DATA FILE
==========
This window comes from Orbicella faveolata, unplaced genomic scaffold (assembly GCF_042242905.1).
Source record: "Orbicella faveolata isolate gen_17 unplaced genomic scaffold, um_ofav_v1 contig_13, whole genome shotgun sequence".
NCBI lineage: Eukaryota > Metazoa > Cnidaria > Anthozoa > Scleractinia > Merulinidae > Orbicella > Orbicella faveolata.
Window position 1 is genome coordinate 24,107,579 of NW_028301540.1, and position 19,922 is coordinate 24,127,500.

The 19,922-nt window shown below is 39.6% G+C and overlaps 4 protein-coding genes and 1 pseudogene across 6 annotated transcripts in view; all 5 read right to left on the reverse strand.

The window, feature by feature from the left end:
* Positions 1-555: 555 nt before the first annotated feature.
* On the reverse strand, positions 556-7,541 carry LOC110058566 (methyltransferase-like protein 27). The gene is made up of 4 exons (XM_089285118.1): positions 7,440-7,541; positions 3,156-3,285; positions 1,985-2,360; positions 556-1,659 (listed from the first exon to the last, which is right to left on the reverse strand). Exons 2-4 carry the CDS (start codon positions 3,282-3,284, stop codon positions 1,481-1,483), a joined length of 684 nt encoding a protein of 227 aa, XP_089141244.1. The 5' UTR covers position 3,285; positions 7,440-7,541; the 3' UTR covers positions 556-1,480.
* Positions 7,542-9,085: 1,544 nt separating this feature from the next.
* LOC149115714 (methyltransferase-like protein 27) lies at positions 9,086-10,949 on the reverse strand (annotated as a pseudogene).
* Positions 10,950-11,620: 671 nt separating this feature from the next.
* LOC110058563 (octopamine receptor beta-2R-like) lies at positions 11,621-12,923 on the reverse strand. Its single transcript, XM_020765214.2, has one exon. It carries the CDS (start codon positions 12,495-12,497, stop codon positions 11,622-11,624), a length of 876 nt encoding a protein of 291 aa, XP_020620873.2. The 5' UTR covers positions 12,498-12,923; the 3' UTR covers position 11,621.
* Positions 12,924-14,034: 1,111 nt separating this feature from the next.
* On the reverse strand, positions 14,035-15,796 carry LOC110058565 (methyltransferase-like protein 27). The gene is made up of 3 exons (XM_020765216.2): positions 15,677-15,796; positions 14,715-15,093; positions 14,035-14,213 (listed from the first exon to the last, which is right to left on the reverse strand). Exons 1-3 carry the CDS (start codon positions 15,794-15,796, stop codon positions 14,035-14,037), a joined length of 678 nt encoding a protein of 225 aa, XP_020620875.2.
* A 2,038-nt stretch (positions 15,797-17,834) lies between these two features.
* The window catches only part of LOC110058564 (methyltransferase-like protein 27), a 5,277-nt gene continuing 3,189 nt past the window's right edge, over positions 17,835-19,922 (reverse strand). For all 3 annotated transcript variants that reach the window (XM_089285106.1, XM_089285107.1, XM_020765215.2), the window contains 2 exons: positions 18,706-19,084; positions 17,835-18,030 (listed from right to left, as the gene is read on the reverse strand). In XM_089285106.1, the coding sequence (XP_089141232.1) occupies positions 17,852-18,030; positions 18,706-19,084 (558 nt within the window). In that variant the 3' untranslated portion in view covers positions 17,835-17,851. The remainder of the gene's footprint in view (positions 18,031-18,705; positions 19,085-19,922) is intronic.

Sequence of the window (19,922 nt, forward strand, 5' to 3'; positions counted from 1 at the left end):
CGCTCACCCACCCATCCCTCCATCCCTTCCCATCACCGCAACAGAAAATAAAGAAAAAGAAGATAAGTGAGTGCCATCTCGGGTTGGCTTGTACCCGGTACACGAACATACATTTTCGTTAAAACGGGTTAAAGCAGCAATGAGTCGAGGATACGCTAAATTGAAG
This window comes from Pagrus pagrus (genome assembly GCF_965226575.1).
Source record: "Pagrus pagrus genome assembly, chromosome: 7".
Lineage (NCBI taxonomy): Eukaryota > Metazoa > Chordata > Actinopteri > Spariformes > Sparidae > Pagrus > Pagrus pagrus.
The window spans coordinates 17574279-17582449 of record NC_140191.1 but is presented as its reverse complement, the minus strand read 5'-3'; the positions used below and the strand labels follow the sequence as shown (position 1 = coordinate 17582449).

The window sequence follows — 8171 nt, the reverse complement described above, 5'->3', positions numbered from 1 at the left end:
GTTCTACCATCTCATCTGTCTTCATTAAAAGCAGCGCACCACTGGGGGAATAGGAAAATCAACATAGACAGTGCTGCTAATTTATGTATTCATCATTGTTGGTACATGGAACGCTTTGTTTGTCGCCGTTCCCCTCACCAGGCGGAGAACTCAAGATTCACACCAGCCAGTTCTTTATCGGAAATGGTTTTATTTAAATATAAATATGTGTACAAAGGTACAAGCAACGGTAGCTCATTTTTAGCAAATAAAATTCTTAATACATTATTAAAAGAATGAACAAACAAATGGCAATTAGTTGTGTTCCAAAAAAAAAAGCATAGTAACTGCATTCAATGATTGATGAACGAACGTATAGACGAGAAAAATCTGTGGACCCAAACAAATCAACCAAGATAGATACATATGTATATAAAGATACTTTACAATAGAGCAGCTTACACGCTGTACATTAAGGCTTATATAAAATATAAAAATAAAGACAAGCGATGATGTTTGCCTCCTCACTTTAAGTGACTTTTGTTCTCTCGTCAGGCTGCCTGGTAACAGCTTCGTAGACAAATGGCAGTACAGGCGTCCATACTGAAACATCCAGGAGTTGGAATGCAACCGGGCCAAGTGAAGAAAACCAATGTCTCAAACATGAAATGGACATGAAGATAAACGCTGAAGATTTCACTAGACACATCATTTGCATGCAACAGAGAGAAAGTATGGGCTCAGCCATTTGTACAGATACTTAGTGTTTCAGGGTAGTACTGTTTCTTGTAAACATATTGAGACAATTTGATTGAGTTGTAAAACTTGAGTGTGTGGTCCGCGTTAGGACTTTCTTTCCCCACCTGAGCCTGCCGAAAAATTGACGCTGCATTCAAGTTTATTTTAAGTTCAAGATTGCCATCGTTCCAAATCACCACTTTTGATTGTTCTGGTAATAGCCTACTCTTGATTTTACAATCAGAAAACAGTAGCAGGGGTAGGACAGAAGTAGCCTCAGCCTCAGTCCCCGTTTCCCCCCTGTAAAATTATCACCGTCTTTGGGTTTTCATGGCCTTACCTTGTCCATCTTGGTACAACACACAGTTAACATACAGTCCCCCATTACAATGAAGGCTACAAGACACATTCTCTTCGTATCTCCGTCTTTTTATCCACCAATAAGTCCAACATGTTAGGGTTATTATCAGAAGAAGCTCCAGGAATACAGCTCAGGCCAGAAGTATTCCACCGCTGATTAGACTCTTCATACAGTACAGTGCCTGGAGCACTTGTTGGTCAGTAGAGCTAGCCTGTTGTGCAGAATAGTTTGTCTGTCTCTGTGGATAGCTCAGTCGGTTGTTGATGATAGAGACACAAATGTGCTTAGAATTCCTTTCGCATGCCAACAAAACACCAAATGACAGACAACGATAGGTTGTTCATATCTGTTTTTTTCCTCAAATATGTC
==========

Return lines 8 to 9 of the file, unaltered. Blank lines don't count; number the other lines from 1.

* On the reverse strand, positions 556-7,541 carry LOC110058566 (methyltransferase-like protein 27). The gene is made up of 4 exons (XM_089285118.1): positions 7,440-7,541; positions 3,156-3,285; positions 1,985-2,360; positions 556-1,659 (listed from the first exon to the last, which is right to left on the reverse strand). Exons 2-4 carry the CDS (start codon positions 3,282-3,284, stop codon positions 1,481-1,483), a joined length of 684 nt encoding a protein of 227 aa, XP_089141244.1. The 5' UTR covers position 3,285; positions 7,440-7,541; the 3' UTR covers positions 556-1,480.
* Positions 7,542-9,085: 1,544 nt separating this feature from the next.